With image sensors from ON Semiconductor used in space missions to other planets, it’s not surprising that our image sensor technology can also be found closer to home in commercial satellites that orbit the Earth. Since these satellites don’t need to leave Earth orbit, they can be designed with quite impressive capabilities, with the detailed images they capture used in applications as diverse as urban planning, the mapping of natural resources, and evacuation planning and disaster response.
As discussed earlier, the Mars rover Curiosity uses KAI-2020 image sensors in its scientific cameras to better understand the geological history of the planet and capture stunning panoramas of the Martian landscape (as well as some pretty neat selfies). And while the images coming from Curiosity are undoubtedly impressive, this actually isn’t the first time our image sensors have landed on the surface of another planet. The story begins in 1997, when KAI-0371 image sensors from Eastman Kodak’s image sensor group (now part of ON Semiconductor) were used as the “eyes” of the Mars rover Sojourner. This was the first rover to explore the surface of Mars, and these image sensors enabled the rover to see its way across the Martian terrain and capture color images of the ground and soil.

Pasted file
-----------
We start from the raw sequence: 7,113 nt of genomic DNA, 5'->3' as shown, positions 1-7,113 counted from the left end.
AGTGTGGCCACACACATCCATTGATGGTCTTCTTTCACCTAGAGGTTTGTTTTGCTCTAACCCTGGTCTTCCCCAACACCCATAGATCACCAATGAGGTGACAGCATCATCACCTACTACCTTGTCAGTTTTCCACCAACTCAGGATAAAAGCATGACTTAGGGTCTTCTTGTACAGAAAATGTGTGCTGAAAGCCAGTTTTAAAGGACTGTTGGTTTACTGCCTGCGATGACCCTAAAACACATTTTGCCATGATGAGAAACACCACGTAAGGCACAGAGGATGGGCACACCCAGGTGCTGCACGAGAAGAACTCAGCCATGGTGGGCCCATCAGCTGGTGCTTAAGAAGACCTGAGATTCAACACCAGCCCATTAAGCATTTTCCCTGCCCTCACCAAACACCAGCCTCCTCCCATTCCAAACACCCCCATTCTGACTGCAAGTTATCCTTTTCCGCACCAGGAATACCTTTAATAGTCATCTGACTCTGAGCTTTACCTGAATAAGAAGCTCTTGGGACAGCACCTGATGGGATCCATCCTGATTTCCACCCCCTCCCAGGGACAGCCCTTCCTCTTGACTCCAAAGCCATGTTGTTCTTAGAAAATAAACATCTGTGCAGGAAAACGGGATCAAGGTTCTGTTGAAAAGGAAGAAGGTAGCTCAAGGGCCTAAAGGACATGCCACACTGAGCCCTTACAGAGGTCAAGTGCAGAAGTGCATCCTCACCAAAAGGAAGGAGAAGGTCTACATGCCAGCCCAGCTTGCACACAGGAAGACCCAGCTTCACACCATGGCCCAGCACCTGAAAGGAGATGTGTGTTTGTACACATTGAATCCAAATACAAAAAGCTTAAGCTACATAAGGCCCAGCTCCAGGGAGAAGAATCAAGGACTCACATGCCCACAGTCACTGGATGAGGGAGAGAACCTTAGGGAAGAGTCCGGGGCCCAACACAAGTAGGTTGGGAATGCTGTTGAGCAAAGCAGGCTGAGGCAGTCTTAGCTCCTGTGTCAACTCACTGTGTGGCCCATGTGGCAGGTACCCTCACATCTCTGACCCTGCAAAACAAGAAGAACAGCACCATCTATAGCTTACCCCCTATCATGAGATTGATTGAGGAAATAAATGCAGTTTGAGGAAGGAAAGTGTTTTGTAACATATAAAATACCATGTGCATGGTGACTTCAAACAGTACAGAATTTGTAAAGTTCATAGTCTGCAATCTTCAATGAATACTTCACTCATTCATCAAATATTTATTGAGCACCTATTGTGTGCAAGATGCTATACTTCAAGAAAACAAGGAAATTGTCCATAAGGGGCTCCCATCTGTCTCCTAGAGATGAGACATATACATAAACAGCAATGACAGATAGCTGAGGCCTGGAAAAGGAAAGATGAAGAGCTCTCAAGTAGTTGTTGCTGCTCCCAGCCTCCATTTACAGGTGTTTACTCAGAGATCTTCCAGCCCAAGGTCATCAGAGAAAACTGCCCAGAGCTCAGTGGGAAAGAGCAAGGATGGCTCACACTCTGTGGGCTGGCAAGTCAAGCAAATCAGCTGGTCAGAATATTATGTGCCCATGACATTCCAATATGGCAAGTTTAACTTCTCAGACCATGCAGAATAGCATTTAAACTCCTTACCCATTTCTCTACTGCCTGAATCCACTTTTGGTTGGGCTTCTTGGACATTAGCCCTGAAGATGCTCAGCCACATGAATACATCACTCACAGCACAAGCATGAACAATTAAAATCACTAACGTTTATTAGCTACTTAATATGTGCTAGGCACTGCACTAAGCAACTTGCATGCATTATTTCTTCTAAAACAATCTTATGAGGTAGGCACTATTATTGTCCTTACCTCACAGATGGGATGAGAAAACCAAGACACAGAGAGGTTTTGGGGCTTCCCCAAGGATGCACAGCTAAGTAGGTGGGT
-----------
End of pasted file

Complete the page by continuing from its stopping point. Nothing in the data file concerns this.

The 41st annual GOMAC Tech conference is in full swing. Each year hundreds of government and industry professionals attend this conference to discuss what was, what is and what’s next for government electronics. What better way to escape winter than to converge on the Orlando Wyndham Resort in Orlando, Florida. Grapefruit league baseball, stunning golf and a variety of theme parks provide the perfect backdrop for this gathering.